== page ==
Dry Your Eyes – McStay Family 9-year ordeal coming to an end

Concert at LA Forum Hot August Night Neil Diamond

On Life and Love after 50 eNewsletter – June 14, 2019 

by Columnist Tom Blake

“Dry Your Eyes,” a nine-year ordeal coming to an end

This January, I wrote a column titled, “The McStay Family Deserves Closure.” In one way, it was easy for me to write, as I was closely acquainted with the people affected. In another way, it was difficult to write, as it was deeply personal to me.

That January article described an ordeal that the McStay Family—my ex-wife Susan and former stepson Mikey—have been through over the past nine years.

Background: While on a business trip to Dallas, Texas, in the mid-1980s, I met Susan McStay. In 1987, Susan and one of her sons, Mikey, moved to live with me in San Rafael, California. A few months later, her other son, Joey, joined us.

Six months after that, the four of us relocated to Dana Point in southern Orange County. She and I married later that year; we divorced in 1994.

On February 4, 2010, Joey, his second wife Summer, and their sons Gianni, 4, and Joseph Jr., 3, went missing from their Fallbrook, California home.

Five days later, their Isuzu Trooper was found abandoned in a strip mall parking lot near the Mexican border, giving the impression that their disappearance may have been voluntary, that perhaps they had decided to travel or move to Mexico without telling anybody.

But, that didn’t add up. Food was left on the dinner table, their beloved dogs had no food or water, and there was $80,000 in a bank account. And Joey would never have left without telling his mom.

The mystery of the family’s whereabouts lasted nearly four years. On November 13, 2013, an off-road motorcyclist noticed parts of a human skull in the Mojave Desert near Interstate 15 in Victorville, CA., and reported it to law enforcement. The four McStay bodies were found buried in two shallow graves. A sledgehammer was in one of the graves.

A year later, Nov. 5, 2014, Chase Merritt, a business partner of Joey’s, was arrested on suspicion of bludgeoning to death all four family members.

Another four years passed, until, January 7, 2019, when the trial finally began, which is when I wrote the “McStay Family Deserves Closure” article.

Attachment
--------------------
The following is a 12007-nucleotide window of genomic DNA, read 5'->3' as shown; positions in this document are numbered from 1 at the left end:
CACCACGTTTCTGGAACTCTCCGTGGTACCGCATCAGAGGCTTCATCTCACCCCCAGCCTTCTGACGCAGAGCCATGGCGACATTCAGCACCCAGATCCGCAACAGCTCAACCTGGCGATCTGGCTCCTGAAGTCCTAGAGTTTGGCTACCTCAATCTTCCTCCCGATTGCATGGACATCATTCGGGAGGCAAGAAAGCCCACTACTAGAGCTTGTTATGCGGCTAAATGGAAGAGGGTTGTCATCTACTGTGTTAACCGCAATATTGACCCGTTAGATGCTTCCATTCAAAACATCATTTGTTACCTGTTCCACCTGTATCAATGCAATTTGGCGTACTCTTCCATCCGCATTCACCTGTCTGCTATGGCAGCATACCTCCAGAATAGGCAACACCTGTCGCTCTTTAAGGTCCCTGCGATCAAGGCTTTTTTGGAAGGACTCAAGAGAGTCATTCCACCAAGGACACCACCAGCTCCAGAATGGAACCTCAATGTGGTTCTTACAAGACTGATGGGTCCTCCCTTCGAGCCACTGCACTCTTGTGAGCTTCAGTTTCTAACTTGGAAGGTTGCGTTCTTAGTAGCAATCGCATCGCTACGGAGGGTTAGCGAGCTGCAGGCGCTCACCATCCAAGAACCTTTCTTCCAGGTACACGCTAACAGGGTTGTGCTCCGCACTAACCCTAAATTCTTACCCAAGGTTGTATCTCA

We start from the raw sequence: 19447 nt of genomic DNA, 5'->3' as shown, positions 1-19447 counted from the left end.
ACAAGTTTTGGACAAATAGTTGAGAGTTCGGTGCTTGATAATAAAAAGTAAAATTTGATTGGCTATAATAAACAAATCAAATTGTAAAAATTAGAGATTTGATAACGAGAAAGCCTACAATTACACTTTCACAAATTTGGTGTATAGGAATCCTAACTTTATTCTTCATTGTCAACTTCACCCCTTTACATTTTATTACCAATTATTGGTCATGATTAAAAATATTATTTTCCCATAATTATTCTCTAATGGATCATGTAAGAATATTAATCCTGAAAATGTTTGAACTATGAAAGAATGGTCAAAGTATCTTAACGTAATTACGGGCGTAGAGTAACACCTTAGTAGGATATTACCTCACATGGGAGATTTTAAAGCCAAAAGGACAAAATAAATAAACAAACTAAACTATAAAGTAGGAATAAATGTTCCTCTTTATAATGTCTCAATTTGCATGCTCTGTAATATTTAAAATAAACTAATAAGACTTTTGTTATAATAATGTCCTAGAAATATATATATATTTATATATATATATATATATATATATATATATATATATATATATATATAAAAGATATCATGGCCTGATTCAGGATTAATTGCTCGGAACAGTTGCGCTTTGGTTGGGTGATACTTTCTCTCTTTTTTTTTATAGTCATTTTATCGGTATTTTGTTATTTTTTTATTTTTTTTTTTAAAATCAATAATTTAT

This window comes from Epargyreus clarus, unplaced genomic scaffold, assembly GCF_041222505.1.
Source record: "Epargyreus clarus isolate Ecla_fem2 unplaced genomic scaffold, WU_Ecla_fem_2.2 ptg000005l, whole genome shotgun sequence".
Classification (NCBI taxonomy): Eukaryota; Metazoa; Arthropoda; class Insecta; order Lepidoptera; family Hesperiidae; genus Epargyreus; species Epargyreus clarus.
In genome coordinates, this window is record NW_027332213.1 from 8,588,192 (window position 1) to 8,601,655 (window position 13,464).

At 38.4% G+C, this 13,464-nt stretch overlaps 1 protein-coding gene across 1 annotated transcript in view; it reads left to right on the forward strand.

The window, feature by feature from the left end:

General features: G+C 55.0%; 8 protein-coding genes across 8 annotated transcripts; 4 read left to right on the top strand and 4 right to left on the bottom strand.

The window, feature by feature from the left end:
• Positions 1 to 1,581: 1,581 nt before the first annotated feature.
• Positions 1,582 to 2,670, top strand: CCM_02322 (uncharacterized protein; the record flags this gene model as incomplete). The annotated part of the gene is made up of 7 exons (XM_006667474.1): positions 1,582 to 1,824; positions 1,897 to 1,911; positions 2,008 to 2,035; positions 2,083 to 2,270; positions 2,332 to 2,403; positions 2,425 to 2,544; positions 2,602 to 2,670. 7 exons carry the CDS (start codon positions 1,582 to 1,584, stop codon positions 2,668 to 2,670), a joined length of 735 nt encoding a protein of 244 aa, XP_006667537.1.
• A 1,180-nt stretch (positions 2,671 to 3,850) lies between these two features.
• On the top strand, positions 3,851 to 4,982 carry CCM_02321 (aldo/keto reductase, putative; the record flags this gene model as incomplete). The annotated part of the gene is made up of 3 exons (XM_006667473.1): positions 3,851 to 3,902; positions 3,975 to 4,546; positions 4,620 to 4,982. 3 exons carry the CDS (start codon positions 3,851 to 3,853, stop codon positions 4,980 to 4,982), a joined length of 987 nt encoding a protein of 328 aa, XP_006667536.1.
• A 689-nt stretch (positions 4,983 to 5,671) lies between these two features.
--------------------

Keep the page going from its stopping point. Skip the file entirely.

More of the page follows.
Keeping in touch with Mikey

Mikey, and his new wife, Gaylan, live in the North Beach area of San Clemente, near the McStay Memorial Bench, which is on a bluff overlooking the ocean at 1407 Buena Vista.


 McStay Family names on Memorial Bench in San Clemente, California                       (photo by Tom Blake)

Mikey and I have touched base a few times during the last several months. Mikey phoned me in early June, saying the trial would end soon. He was upbeat.

The verdict was reached on Friday, June 7. However, it wasn’t revealed until 10 a.m., June 10. I wanted to hear the outcome the moment it was announced. I couldn’t get it on live TV, or online, so I turned on my car radio to KNX and sat outside our Dana Point home in the car until I heard the news. It’s the same home where Joey, Mikey, and Susan lived with me for six years.

After a nine-year ordeal and a five-month trial, a verdict was reached: Merritt was found guilty on four counts of first-degree murder. There remain many unanswered questions about the case, and now the sentencing phase is underway.

Did the verdict bring closure to the McStays? In a way, perhaps. But how will they ever forget what happened? Closure wasn’t the correct word to use in that article. According to a June 11 Los Angeles Times article, by Alene Tchekmedyian, as Susan left the court room, she mentioned to a woman, “It’s over.” So, maybe “over” would be a better word choice than closure.

After hearing the verdict Monday morning, I was in a fog most of the day. Although I hadn’t seen the McStays much in the years following the divorce, they had been a part of my life for six years. And I am the reason they moved to California, although years ago, shortly after the family disappeared, Susan told me emphatically not to think that way.

The lyrics, “…To those distant fallen angels, who descended much too soon,” from the song, “Dry Your Eyes,” co-written by Neil Diamond and Jaime Robertson in 1976, kept going through my mind on Monday. It’s a start-healing song, that was written after the 1960s assassinations of JFK, Martin Luther King, and Bobby Kennedy.

At a Hot August Night Neil Diamond concert at the Los Angeles Forum in 2017, one of Diamond’s last concerts, I videoed three minutes of him singing “Dry Your Eyes.” Greta and I were sitting in the balcony and I didn’t have my zoom on, but it’s still the best video of Diamond singing that song–and his band playing it–that I could find on YouTube. The band member playing the trumpet is outstanding. The link to the video is below.

You will notice in the upper right corner of the video, beginning about 35 seconds into it–there is a close-up screen of Diamond, and then at the 1:30 point of the video, the trumpet player appears and plays his solo also on that screen.

Now that the verdict is in, somewhat ending the nine-year ordeal that the McStay Family and Summer’s family have gone through, perhaps those family members will be able to start drying their eyes.

Link to my Dry Your Eyes video on YouTube:

https://youtu.be/riPIMKjYFWA

A reminder: the next Senior Meet and Greet will be Thursday, June 27, at Tutor and Spunky’s Deli, Dana Point, 5 to 7 p.m. I always enjoy meeting and getting to know our Champs who are able to attend. 

Author: tpblake

Tom Blake is a newspaper columnist in south Orange County, California. He has published four books. His primary topic is finding love after 50 and beyond, sometimes far beyond, for people 80 and older as well. He also blogs about travel at TravelAfter55.com.

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